If you have gone anywhere near a news source recently, you might’ve heard the war on drugs mentioned once or twice. However, the topic of depression still remains a secret among the mainstream media. Of course, everyone knew about the existence of depression, but it just was never taken seriously as a mental illness. It was something associated with those antidepressant pill commercials where a white middle-aged woman was solemn one second and going on bike rides the next. To many, it was seen as this stage of sadness that disappears after a few weeks or so. Obviously, this is not the case, especially for the younger generation.
I first learned about the concept of depression in seventh grade. My best friend was a loud, outgoing person. She was funny, she told jokes, she made everyone laugh. But deep inside, she wasn’t. She was extremely quiet around people close to her for a large part of that year and held this sad look in her eyes. Before I knew what was happening she had these lines along her upper arm, some were red and some were faded. Through her quietness that year, I tried to make her laugh and made small talks with her. That didn’t work. I soon realized that I can’t “rescue” her, the best thing I could do was just sit there and try to understand her and support her. There was never use in telling her that she’s beautiful or that she has nothing to be sad about because I don’t have the right to tell her that and make her believe me. She had to believe it on her own.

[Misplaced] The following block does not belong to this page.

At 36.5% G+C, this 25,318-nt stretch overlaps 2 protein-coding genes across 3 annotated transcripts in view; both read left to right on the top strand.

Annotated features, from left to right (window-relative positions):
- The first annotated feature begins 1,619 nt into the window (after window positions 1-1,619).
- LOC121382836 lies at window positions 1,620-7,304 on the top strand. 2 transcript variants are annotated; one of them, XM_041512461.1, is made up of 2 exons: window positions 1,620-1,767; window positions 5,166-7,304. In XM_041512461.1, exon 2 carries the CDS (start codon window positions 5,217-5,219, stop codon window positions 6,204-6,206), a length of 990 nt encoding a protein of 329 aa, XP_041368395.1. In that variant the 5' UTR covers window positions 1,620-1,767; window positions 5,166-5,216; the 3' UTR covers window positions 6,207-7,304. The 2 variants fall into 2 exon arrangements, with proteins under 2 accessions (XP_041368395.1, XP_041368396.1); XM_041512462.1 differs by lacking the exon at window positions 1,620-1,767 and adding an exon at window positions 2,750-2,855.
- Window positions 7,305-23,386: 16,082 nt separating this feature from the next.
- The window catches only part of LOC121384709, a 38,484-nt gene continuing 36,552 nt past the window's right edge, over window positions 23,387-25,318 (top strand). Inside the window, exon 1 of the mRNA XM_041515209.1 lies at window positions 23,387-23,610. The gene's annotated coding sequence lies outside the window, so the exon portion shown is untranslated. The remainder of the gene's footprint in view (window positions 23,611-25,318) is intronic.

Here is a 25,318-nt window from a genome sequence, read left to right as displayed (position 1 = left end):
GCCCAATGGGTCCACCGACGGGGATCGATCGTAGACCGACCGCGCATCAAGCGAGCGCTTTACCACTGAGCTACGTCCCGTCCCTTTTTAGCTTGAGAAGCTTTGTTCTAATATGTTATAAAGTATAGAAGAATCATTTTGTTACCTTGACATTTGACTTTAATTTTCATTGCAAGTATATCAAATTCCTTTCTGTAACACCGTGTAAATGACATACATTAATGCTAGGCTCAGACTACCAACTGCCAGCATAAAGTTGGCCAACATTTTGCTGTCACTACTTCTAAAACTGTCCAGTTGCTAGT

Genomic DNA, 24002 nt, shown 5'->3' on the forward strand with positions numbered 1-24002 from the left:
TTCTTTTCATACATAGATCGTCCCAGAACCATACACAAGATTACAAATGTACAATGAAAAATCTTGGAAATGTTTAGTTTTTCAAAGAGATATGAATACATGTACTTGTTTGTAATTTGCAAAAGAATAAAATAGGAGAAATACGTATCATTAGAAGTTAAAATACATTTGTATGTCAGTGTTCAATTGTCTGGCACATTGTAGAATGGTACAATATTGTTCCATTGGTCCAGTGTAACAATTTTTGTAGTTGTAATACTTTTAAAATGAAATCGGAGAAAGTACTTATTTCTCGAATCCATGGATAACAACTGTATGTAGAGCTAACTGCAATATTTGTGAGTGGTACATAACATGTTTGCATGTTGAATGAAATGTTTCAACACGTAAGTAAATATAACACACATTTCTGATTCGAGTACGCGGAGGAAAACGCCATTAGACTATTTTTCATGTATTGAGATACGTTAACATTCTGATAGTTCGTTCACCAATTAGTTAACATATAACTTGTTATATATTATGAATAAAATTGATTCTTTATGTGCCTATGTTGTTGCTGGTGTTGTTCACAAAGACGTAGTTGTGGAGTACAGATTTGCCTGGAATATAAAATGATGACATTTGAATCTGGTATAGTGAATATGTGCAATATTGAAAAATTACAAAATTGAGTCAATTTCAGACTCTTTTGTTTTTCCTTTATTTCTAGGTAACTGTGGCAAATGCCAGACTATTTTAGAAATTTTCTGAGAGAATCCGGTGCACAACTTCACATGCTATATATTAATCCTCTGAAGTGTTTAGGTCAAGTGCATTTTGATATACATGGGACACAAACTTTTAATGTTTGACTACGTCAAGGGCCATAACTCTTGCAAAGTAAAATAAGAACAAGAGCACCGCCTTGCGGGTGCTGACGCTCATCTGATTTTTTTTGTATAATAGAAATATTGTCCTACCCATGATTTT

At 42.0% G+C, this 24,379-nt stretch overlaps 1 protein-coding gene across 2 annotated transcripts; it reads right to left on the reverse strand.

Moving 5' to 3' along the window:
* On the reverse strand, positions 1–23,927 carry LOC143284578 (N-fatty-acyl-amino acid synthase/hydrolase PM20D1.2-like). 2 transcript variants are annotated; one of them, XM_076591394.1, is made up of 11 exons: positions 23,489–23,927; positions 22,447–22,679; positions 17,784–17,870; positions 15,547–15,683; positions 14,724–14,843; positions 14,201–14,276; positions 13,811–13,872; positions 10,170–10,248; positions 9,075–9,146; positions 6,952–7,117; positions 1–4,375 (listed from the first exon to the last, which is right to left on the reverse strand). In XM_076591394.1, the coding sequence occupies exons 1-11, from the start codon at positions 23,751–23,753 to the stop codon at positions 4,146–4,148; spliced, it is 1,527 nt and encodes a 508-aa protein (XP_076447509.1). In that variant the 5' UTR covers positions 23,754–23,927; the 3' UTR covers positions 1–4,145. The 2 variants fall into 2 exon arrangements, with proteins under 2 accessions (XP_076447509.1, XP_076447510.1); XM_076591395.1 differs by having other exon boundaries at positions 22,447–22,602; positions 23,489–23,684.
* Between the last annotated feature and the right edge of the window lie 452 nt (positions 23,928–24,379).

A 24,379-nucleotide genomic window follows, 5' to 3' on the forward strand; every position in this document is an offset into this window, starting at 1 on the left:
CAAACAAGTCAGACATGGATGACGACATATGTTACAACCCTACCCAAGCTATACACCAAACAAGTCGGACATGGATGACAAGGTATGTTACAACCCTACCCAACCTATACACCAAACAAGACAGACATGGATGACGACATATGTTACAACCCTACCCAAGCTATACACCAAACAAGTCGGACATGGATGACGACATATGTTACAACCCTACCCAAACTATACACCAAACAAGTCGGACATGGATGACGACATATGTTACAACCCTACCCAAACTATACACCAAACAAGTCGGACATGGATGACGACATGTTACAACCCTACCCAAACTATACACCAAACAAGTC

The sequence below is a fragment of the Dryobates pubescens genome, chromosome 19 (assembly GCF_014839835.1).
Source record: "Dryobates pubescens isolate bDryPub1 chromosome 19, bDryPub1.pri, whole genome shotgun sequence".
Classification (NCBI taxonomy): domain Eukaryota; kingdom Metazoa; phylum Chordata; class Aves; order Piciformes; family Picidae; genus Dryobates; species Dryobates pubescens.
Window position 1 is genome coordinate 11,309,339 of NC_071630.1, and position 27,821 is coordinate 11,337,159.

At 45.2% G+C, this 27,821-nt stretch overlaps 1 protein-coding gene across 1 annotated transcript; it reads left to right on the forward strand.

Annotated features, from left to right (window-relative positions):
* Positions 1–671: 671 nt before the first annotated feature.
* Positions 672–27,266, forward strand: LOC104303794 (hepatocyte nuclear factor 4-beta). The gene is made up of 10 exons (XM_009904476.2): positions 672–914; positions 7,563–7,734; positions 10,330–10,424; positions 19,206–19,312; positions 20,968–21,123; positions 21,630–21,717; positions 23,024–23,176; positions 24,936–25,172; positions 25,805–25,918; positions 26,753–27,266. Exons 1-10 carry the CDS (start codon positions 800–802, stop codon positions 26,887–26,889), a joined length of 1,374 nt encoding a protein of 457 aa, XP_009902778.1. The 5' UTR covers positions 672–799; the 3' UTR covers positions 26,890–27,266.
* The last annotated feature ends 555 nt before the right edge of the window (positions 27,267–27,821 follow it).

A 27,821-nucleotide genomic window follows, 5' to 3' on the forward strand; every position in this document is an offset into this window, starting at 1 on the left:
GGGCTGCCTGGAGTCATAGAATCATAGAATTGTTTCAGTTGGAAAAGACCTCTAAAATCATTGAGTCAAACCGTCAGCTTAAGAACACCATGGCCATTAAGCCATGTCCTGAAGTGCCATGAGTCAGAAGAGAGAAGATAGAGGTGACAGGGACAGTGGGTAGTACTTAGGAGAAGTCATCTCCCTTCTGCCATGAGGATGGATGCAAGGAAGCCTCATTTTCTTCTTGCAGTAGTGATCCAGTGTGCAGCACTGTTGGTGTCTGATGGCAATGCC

These recent years, the idea of depression is becoming an increasingly common thing among the people I associate with. School, high expectations, parental negligence, the struggle to fit in, and disappointment in society pushed layers of depression, anxiety, and other mental illnesses into their mind. It even pushed some into more drastic approaches like drugs and suicide. Unfortunately, instead of receiving help and support from others, these mental illnesses we suffer from is just viewed a “you’ll get over it” or even a “there are people who have it worse than you” mindset. It’s not taken as seriously as physical illness, we still need to continue to do things that makes us suffer. The youth is never going to win the war if they’re not taken seriously.
I come from a very traditional asian family where the concept of “depression” or any other mental illnesses is not clearly understood or even accepted. The only way they can ever deal with it is sending it straight into to the psychiatric wards route. Frightened by the stereotypical image of a prison-like hospital and being tied to it’s bed, many were often too afraid to even admit to mental illnesses. Though physically everything seems fine, everything is far too chaotic.
The point is, though the public often view teenagehood as a period of rebellion and delinquency, the reality is not how the mainstream media portrays it to be. We too need support, understanding, and help like others. Mental illnesses need to be taken just as seriously if not even more as physical illnesses. How is the future generation supposed to grow and help the world if these factors are blocking the way?
All the love.
Loved And Lost (featured image)